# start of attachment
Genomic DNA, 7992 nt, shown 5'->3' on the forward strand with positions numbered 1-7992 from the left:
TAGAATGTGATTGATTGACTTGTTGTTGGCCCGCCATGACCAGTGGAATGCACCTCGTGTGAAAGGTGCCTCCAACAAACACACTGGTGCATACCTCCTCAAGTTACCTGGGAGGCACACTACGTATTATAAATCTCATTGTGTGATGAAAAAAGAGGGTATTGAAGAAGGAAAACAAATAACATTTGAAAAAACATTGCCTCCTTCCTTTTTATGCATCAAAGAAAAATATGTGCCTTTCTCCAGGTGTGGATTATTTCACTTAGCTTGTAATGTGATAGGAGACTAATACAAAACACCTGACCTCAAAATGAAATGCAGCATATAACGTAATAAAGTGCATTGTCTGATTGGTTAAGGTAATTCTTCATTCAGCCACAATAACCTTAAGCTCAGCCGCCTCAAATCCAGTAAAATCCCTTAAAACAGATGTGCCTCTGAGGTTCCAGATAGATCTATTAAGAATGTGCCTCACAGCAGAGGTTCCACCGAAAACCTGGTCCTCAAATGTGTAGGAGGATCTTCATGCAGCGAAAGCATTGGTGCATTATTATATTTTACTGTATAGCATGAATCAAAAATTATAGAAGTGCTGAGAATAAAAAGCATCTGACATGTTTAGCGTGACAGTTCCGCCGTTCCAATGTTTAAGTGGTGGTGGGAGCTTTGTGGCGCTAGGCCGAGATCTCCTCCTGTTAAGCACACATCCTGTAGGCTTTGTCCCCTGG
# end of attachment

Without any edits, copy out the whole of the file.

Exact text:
Genomic DNA, 7992 nt, shown 5'->3' on the forward strand with positions numbered 1-7992 from the left:
TAGAATGTGATTGATTGACTTGTTGTTGGCCCGCCATGACCAGTGGAATGCACCTCGTGTGAAAGGTGCCTCCAACAAACACACTGGTGCATACCTCCTCAAGTTACCTGGGAGGCACACTACGTATTATAAATCTCATTGTGTGATGAAAAAAGAGGGTATTGAAGAAGGAAAACAAATAACATTTGAAAAAACATTGCCTCCTTCCTTTTTATGCATCAAAGAAAAATATGTGCCTTTCTCCAGGTGTGGATTATTTCACTTAGCTTGTAATGTGATAGGAGACTAATACAAAACACCTGACCTCAAAATGAAATGCAGCATATAACGTAATAAAGTGCATTGTCTGATTGGTTAAGGTAATTCTTCATTCAGCCACAATAACCTTAAGCTCAGCCGCCTCAAATCCAGTAAAATCCCTTAAAACAGATGTGCCTCTGAGGTTCCAGATAGATCTATTAAGAATGTGCCTCACAGCAGAGGTTCCACCGAAAACCTGGTCCTCAAATGTGTAGGAGGATCTTCATGCAGCGAAAGCATTGGTGCATTATTATATTTTACTGTATAGCATGAATCAAAAATTATAGAAGTGCTGAGAATAAAAAGCATCTGACATGTTTAGCGTGACAGTTCCGCCGTTCCAATGTTTAAGTGGTGGTGGGAGCTTTGTGGCGCTAGGCCGAGATCTCCTCCTGTTAAGCACACATCCTGTAGGCTTTGTCCCCTGG